2 member(s) found this review helpful.
Swordspoint by Ellen Kushner, fantasy of manners, is a most entertaining read. The hero is Richard St. Vier who falls in love with Alec, the scholar, who is in reality Lord David Alexander Tielman Campion. St. Vier is an accomplished swordsman with a reputation for discreet murders ordered by nobles who wish to satisfy their honor for various reasons. St. Vier is nothing but thorough and discreet, protecting the reputation of the nobles who hire his services. However, it is inappropriate for him to satisfy his own honor because he heritage is unknown at best. When Alec is kidnapped, St. Vier satisfies his own honor to protect Alec who disappears of his own volition. St. Vier is arrested for the murder of the noble who kidnapped Alec and is put on trial. The minor characters are almost as interesting as St. Vier and Alec, all of who play a role in the trial. Will St. Vier's life be spared? Read this charming adult fairy tale and see for yourself.
1 member(s) found this review helpful.
My feelings about this book are divided. I like the overall setup - old city, the once-fashionable part now taken over by the criminal underclass while the fashionable people move up the hill, official swordsmen who fight the nobles' duels and have reputations that swing from dashing hero to thug (reminds me of pirates, a bit). There's political scheming, a mysterious guy with a noble accent who says he used to be a scholar, won't say anything else, and is now living with the number one swordsman. There was a very cool scene where some characters went to a Shakespeare-style play. And there's some lovely imagery, like the shady neighborhood covered in snow and looking like a fairy-tale village while somewhere a drop of blood falls on snow.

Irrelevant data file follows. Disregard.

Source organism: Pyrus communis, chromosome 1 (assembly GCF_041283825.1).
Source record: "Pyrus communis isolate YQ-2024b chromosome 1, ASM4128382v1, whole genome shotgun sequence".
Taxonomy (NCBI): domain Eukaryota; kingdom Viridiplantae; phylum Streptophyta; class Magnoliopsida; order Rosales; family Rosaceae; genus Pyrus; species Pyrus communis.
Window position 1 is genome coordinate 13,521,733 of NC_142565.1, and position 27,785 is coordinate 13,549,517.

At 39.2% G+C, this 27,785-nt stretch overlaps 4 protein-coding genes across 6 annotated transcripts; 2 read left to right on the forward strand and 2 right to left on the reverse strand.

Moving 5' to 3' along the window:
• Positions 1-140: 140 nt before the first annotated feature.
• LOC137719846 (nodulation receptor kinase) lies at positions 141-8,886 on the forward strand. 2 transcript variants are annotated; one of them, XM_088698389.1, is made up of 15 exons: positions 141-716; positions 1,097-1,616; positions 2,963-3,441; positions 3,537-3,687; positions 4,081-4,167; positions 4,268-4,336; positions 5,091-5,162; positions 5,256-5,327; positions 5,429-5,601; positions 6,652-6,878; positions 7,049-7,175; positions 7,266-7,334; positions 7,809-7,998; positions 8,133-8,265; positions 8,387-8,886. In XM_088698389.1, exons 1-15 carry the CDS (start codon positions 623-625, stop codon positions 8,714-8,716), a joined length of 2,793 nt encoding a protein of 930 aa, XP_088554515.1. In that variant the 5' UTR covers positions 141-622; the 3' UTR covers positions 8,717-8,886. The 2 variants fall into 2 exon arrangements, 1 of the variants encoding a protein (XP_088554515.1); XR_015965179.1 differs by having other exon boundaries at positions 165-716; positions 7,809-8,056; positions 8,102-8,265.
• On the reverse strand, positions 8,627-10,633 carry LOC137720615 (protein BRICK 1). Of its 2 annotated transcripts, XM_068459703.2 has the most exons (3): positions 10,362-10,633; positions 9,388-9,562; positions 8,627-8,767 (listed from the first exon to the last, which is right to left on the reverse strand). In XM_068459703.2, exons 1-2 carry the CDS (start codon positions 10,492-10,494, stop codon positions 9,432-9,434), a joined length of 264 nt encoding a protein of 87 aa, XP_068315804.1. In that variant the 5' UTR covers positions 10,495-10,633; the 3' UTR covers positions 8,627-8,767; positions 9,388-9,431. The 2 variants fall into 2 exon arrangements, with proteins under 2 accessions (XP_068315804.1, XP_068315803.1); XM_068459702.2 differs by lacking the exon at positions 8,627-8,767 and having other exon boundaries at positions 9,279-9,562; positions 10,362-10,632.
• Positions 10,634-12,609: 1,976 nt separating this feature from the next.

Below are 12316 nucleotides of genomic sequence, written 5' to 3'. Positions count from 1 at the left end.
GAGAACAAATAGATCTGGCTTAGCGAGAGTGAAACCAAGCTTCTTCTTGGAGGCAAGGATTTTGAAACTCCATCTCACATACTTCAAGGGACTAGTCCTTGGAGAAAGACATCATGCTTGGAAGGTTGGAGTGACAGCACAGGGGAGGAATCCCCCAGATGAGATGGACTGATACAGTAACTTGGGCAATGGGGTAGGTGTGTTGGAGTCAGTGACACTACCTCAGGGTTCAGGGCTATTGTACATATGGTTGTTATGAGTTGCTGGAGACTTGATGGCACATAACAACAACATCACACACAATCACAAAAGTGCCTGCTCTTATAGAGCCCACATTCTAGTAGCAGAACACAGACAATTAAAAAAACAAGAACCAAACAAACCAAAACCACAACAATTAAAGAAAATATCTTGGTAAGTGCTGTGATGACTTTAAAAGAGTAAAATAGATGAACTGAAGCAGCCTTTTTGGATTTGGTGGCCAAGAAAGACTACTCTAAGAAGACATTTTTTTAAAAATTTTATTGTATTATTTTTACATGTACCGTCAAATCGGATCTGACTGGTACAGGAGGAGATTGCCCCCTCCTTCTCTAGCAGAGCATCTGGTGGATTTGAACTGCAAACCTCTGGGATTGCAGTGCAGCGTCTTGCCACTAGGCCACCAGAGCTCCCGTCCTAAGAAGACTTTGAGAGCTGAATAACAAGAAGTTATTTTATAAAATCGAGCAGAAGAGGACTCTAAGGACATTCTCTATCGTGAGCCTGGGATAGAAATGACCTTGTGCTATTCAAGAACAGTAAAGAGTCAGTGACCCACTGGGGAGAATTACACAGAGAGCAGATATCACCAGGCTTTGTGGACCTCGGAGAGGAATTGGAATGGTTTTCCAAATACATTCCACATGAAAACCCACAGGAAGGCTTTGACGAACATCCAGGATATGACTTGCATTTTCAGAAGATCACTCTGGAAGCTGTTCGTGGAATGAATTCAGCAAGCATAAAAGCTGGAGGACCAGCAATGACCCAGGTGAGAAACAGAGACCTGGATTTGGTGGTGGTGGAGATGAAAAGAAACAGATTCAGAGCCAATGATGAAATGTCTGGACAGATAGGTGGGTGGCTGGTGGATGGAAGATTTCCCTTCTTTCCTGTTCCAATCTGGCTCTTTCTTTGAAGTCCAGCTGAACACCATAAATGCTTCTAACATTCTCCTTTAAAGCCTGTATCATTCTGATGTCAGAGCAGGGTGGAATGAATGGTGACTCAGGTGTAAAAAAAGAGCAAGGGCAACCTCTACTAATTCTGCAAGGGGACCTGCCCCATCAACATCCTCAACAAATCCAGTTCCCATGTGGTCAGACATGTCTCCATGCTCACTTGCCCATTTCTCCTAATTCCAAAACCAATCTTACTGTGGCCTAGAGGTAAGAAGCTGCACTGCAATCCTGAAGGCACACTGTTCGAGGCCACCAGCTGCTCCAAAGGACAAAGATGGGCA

On the other hand, it took me a really long time to get into the book. I didn't care about most of the political scheming, because all that seemed to be at stake were the reputations of some cold, smug, overdressed nobles or the swordsman and his bloodthirsty lover. It's not that I expect every character to be nice, but when they ALL care about little but their power and ability to treat people like chess pieces, I don't care if their feelings get hurt when a duchess doesn't flirt back. The swordsman and scholar-guy did care about each other, but partly because they were dangerous and a "challenge" to each other, and after a while the unrelenting nature of 99% of all human interaction in the book being about power and status and revenge got tiring. It picked up for me when things finally got personal - the scholar-guy got abducted, the swordsman cared, a noble's murder threatened to upset the balance of power in the city - but it was a little late for me to really care what happened to them all.